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Bangkok, 19 May 2006

Bangkok - The United Nations World Food Programme (WFP) and its partners are mobilizing hundreds of thousands of people worldwide to walk together on 21 May to call for an end to child hunger. This will be the most comprehensive and diverse demonstration in history focused on hungry children and the Millennium Development Goal of halving the proportion of hungry people globally by 2015.


On Sunday, 21 May 2006, more than 700,000 people in over 100 countries across 24 time zones are expected to walk to highlight the battle against child hunger.  This number includes children throughout Africa, Asia and Latin America. By walking, these children are joining a growing chorus of voices across every demographic and every region of the world saying that it is unacceptable that 300 million children are chronically hungry in the world today.


“Fight Hunger: Walk the World” was initiated three years ago by TNT, global provider of express, mail and logistics services. The event is the primary organizing vehicle for engage citizens globally in the struggle to achieve an end to child hunger and the first Millennium Development Goal.


In Bangkok, Walk the World will be held at Lumpini Park on 21 May.  Bangkok Governor Khun Apirak Kosayodhin will open the walk.  Over 3,000 people are expected to participate in Bangkok, including WFP and TNT staff, partners, families and friends.


“I hope that Bangkok residents will join us on Sunday,” said Anthony Banbury, WFP Regional Director for Asia. “Thailand is a global success story in reducing and preventing child hunger.  Now is the time for the Thai people to take up the challenge of helping fight child hunger in other countries, in Asia and around the world.”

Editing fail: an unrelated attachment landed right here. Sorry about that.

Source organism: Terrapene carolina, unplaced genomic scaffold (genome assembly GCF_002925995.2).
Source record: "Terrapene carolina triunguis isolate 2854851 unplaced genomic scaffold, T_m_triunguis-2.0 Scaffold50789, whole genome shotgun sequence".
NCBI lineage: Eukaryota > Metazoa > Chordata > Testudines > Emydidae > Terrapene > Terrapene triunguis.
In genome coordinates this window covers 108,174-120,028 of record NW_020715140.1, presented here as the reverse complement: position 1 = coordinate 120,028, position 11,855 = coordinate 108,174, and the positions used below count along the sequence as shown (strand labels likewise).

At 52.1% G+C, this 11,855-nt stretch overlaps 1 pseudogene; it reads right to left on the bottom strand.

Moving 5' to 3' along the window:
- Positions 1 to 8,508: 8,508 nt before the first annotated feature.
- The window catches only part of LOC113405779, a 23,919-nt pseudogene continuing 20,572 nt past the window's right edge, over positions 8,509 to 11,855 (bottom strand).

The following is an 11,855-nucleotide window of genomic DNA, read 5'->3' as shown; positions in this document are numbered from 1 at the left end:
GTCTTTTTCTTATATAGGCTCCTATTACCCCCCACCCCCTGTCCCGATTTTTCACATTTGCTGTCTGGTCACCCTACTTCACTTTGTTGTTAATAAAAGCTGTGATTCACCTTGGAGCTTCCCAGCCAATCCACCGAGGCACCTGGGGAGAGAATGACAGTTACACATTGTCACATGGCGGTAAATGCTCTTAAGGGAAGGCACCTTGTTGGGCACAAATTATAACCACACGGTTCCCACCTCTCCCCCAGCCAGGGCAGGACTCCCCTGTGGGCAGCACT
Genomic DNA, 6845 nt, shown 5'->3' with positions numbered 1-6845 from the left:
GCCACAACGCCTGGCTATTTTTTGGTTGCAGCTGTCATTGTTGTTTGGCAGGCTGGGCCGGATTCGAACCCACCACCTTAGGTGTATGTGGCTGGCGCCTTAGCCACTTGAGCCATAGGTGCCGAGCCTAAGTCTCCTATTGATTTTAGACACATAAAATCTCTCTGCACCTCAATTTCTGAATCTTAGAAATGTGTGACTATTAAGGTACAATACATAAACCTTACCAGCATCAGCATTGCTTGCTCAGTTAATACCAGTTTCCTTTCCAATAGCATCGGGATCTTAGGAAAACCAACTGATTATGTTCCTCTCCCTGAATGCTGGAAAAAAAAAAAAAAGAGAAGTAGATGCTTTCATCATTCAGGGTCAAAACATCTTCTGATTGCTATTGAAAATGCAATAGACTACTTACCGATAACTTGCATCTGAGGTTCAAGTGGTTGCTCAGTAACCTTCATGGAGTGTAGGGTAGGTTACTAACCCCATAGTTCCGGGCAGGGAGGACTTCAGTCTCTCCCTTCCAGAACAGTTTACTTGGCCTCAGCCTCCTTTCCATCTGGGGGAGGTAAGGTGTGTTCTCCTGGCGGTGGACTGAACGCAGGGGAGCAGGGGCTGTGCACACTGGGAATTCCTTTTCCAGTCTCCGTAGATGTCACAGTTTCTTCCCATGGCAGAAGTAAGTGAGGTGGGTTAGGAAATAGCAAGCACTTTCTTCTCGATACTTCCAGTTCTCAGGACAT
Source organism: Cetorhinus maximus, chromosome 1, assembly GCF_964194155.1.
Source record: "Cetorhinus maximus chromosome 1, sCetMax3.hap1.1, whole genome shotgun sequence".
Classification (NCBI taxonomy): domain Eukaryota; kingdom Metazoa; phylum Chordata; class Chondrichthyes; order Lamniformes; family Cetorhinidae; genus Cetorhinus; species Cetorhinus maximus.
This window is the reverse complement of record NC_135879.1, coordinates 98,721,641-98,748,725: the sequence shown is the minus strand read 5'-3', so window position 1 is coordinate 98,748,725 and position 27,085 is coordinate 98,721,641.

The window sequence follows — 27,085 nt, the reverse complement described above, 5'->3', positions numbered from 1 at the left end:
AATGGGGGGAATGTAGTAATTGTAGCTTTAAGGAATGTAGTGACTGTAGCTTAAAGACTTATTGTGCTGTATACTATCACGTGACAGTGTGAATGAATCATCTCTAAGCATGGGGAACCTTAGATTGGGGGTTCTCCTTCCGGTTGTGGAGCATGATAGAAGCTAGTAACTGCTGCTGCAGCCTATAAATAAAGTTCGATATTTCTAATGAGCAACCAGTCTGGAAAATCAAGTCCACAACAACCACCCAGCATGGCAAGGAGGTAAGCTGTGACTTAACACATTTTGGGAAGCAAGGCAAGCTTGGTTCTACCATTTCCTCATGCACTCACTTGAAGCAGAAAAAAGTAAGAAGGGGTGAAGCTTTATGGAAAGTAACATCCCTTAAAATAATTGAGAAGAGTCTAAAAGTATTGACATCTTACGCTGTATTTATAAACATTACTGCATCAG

Registration for the walk will begin at 7 am, at the main outdoor stage.  The walk, which will cover 2.5 kilometres, will start at 8 am sharp.


The cost of the walk is Baht 150 for the general public.  All proceeds will go to the school feeding projects of the UN World Food Programme (WFP).  All too often children – particularly girls – are deprived of education because their families cannot afford to send their children to school. Yet educating girls is one of the best ways of escaping the cycle of poverty and hunger.  WFP expects to reach 6.5 million school children in poor and remote areas of Asia in 2006.

Those who are unable to join the walk can still help out by donating money through the Walk the World website: www.fighthunger.org.

Fight Hunger:  Walk the World is about creating a movement to end child hunger,” said Arlene Mitchell, Director of Walk the World for WFP.  “By engaging citizens from rich and poor countries alike, governments worldwide will heed the call, and will do more to end child hunger.  Without citizen action, the status quo will remain. But with it, we can help to end the unnecessary suffering of children.”  

Beginning in Auckland, New Zealand at 10:00 in the morning, and occurring sequentially for 24 hours across 24 time zones, the Walks are as diverse as their locations: more than 70,000 school children are expected to walk in Liberia, thousands are expected to converge near Red Square in Moscow, in Tanzania, an intrepid group of climbers will scale Mount Kilimanjaro, in Nepal, a WFP staffer will plant the Walk the World flag at the top of  Mount Everest to Fight Hunger, and in Brazil the government has adopted Fight Hunger:  Walk the World as part of the country’s “Fome Zero” campaign.

For more details about how to support or take part in “Walk the World” 2006, please contact:

Parichat Buranathanit


Tel. +66-2-655-4115 ext.2510

Mob. +66-9-964-7442

Nick Keyes


Tel. +66-2-655-4115 ext.2020

Mob. +66-1-9230362